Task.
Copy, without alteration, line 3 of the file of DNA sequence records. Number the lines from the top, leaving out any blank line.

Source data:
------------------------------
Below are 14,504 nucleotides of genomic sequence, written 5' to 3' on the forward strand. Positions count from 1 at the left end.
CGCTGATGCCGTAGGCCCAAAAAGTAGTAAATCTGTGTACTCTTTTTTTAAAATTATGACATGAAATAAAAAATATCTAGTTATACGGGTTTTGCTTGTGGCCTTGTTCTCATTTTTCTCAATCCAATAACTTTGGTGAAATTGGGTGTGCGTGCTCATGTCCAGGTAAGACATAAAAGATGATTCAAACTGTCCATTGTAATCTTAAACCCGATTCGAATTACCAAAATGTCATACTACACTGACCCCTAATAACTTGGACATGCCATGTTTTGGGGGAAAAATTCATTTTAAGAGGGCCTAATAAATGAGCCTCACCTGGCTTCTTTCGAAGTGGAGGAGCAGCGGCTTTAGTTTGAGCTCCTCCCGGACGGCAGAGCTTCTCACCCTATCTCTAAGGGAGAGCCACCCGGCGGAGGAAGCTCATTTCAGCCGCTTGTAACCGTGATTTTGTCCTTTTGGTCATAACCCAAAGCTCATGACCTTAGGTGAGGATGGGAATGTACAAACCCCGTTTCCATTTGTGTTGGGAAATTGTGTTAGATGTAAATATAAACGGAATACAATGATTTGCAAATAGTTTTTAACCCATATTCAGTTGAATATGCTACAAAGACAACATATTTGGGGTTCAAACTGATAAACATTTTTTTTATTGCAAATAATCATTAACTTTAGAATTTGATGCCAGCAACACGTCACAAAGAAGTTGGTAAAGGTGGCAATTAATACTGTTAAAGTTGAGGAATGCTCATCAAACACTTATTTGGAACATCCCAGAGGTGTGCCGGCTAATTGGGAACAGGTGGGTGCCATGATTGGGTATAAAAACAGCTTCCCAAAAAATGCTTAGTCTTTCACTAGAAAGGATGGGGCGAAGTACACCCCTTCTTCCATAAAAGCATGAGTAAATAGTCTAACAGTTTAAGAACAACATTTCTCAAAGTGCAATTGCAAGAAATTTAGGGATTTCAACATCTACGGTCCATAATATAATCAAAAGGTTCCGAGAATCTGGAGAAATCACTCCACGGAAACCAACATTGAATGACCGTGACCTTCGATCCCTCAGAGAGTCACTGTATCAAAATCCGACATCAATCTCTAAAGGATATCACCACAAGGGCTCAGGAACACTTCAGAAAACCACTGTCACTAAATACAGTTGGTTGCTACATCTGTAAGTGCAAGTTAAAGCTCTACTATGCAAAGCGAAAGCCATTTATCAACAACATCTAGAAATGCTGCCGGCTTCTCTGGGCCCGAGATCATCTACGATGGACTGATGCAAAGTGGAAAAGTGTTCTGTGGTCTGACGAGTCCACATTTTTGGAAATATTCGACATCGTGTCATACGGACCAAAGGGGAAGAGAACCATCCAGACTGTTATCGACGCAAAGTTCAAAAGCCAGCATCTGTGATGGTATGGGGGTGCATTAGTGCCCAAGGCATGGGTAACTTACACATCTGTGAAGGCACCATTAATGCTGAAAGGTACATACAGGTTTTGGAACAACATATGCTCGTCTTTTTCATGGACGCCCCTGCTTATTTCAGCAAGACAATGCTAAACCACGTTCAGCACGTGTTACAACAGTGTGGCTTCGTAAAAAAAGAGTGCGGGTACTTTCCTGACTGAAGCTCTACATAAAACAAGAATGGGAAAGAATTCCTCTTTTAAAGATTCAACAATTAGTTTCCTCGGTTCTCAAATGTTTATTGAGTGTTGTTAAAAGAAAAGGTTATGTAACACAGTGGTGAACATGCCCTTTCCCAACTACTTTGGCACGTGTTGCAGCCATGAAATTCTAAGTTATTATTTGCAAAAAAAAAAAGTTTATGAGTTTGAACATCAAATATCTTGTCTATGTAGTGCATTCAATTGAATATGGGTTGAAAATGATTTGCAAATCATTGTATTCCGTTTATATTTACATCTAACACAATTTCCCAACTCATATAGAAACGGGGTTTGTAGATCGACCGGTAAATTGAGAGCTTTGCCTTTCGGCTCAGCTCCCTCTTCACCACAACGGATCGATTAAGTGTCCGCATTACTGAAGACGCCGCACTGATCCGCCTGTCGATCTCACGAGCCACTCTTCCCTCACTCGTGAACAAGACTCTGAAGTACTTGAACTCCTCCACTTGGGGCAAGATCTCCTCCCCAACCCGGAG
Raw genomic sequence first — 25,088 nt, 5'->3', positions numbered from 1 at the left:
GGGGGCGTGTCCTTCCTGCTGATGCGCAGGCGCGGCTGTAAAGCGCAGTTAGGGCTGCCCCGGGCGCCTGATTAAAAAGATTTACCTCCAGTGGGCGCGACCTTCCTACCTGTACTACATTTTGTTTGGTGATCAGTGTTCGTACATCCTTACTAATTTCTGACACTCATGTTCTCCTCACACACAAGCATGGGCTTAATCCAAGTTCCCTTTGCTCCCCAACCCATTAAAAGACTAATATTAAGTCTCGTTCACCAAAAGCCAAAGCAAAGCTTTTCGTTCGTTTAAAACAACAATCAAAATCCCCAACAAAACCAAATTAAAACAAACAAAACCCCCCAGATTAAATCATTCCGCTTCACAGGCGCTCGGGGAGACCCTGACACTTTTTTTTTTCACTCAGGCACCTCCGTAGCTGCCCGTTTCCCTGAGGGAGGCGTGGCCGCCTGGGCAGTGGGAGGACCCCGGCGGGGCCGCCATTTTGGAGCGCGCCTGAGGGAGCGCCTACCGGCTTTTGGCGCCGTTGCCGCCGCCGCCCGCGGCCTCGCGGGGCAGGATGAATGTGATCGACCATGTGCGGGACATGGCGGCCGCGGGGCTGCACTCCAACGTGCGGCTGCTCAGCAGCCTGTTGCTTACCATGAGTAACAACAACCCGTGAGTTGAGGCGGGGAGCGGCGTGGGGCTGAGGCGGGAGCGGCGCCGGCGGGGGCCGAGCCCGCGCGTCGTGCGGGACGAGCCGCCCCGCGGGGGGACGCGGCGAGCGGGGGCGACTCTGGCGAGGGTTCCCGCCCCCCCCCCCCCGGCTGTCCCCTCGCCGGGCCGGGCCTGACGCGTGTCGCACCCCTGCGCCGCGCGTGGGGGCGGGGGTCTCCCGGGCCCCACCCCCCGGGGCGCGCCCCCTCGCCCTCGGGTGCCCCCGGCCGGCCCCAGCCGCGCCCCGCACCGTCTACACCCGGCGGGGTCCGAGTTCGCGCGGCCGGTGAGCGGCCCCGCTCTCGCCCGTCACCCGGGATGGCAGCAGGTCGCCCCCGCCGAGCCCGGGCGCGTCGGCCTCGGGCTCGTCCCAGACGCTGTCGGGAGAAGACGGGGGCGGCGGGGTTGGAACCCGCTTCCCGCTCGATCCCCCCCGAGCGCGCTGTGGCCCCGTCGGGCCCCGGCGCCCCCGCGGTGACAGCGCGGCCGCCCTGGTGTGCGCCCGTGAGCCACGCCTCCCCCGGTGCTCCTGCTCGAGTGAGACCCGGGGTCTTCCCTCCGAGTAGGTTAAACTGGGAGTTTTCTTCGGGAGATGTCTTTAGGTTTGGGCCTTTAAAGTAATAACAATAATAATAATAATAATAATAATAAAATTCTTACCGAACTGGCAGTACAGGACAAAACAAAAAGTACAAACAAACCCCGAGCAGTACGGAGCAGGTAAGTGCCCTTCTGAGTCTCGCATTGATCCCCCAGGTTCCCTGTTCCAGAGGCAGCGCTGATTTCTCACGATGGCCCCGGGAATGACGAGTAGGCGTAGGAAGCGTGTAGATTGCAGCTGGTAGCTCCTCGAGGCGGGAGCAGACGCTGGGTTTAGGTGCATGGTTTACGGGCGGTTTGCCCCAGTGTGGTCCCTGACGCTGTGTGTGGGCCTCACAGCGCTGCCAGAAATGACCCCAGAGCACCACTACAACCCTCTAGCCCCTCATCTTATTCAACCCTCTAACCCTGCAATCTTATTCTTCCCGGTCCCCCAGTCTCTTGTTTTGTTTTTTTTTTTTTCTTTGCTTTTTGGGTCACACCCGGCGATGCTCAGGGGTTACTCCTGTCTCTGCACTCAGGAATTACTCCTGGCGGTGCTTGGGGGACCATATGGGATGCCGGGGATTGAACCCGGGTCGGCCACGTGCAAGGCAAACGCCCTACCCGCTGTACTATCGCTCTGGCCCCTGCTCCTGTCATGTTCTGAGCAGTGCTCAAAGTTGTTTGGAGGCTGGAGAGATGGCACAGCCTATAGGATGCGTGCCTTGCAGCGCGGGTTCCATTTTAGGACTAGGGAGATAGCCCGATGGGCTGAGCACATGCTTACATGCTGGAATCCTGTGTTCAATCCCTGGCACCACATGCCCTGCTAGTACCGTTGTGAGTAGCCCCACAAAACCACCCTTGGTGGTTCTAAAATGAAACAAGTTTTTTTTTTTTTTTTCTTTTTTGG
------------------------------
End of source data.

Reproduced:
Raw genomic sequence first — 25,088 nt, 5'->3', positions numbered from 1 at the left: